Ethnicity and confidence in government: the case of Turkish-minority relations


Political Science and International Affairs

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School of Conflict Management, Peacebuilding and Development

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Existing research on the relationship between political trust and political participation has generated mixed results. In pursuit of a better explanation of this relationship, we argue that trust in institutions has varying effects on participation for minority and majority groups. In this paper, we analyze Turkish and minority attitudes toward Turkish institutions. We find strong support that trust in institutions affects majority and minority political participation differently. These results highlight the divergent processes at work in the relationships between political trust and political participation across majority and minority citizens in Turkey due to their varied experiences with these institutions. Some of our most interesting findings show that minorities, unlike citizens from the majority group who have higher trust in police, are more likely to protest, and minorities with trust in political parties are actually less likely to join these parties. We explain these surprising findings within the context of Turkey’s post-armed conflict political context.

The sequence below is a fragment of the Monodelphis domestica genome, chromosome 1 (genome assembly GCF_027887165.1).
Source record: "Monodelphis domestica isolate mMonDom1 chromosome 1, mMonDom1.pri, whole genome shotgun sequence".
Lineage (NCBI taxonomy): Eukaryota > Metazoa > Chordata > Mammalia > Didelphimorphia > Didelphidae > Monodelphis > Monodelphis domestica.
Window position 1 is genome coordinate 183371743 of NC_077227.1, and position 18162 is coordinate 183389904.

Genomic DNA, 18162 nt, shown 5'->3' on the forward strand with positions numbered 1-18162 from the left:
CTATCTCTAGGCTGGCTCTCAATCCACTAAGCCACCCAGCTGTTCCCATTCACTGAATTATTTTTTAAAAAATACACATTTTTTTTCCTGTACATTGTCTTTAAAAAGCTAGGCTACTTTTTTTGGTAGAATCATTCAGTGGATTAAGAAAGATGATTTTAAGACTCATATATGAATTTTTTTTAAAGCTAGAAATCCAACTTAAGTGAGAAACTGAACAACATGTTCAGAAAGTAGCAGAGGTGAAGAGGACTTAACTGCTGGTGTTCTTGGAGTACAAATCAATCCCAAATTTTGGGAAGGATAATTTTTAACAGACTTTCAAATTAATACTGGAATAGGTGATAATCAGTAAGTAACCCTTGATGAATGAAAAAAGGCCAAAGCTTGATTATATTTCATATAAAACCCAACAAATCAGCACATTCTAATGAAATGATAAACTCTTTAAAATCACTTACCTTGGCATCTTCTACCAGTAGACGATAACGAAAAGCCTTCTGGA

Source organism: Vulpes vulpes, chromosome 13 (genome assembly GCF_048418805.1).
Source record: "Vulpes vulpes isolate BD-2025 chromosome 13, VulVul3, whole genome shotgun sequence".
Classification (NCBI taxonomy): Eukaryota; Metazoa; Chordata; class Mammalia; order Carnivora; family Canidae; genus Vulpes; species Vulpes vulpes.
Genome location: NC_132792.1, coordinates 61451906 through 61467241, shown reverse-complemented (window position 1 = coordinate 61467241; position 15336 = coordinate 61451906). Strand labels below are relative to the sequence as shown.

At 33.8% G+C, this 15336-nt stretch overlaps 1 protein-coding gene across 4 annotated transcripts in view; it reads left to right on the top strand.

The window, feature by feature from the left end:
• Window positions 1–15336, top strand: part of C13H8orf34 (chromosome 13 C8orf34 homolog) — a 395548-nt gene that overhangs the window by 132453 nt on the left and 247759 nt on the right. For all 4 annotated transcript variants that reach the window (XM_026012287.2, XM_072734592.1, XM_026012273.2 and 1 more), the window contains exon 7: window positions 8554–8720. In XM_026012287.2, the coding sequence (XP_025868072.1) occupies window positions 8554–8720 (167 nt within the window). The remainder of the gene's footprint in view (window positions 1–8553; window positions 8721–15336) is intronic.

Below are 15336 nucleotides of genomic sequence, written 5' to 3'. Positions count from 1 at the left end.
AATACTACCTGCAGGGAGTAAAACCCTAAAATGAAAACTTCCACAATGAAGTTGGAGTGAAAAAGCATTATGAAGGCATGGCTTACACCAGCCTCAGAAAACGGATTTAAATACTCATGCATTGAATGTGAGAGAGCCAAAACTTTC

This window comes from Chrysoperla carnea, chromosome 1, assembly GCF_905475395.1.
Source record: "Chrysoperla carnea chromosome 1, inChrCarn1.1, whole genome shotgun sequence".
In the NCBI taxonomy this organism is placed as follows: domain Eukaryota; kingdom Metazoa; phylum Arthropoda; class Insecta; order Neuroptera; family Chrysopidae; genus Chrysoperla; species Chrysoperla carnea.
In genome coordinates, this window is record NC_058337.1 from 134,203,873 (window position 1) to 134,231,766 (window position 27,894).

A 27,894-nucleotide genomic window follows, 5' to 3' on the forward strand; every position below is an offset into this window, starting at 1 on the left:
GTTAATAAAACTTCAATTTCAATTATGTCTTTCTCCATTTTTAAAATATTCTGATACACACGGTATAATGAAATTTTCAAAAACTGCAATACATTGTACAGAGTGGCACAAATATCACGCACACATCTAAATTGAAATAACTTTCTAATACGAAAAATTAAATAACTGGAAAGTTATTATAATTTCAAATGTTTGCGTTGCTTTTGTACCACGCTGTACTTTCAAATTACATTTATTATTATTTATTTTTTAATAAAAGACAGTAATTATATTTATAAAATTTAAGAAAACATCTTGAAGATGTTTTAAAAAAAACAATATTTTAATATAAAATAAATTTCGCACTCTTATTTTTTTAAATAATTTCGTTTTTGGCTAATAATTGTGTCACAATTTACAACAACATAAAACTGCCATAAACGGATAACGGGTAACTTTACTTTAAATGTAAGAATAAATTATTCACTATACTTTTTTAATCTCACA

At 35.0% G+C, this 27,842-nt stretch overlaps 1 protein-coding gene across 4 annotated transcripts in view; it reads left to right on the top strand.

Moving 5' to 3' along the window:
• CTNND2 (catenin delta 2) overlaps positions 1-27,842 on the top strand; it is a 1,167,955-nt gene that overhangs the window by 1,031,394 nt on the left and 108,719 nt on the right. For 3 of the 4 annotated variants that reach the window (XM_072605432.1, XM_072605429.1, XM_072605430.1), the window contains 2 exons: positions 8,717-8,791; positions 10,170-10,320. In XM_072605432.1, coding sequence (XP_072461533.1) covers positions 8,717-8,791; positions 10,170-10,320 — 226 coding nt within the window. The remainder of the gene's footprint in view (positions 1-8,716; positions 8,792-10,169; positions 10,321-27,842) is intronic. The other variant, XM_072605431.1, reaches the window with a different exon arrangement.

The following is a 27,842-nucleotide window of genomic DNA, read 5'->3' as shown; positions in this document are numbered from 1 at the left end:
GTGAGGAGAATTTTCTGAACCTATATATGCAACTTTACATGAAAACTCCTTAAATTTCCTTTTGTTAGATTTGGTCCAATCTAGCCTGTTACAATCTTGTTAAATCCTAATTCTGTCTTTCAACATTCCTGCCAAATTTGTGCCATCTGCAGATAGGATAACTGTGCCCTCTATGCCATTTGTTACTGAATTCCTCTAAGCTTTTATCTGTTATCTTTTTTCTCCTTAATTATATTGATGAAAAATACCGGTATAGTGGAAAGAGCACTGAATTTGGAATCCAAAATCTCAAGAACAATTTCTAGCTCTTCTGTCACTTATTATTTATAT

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Turkish Studies

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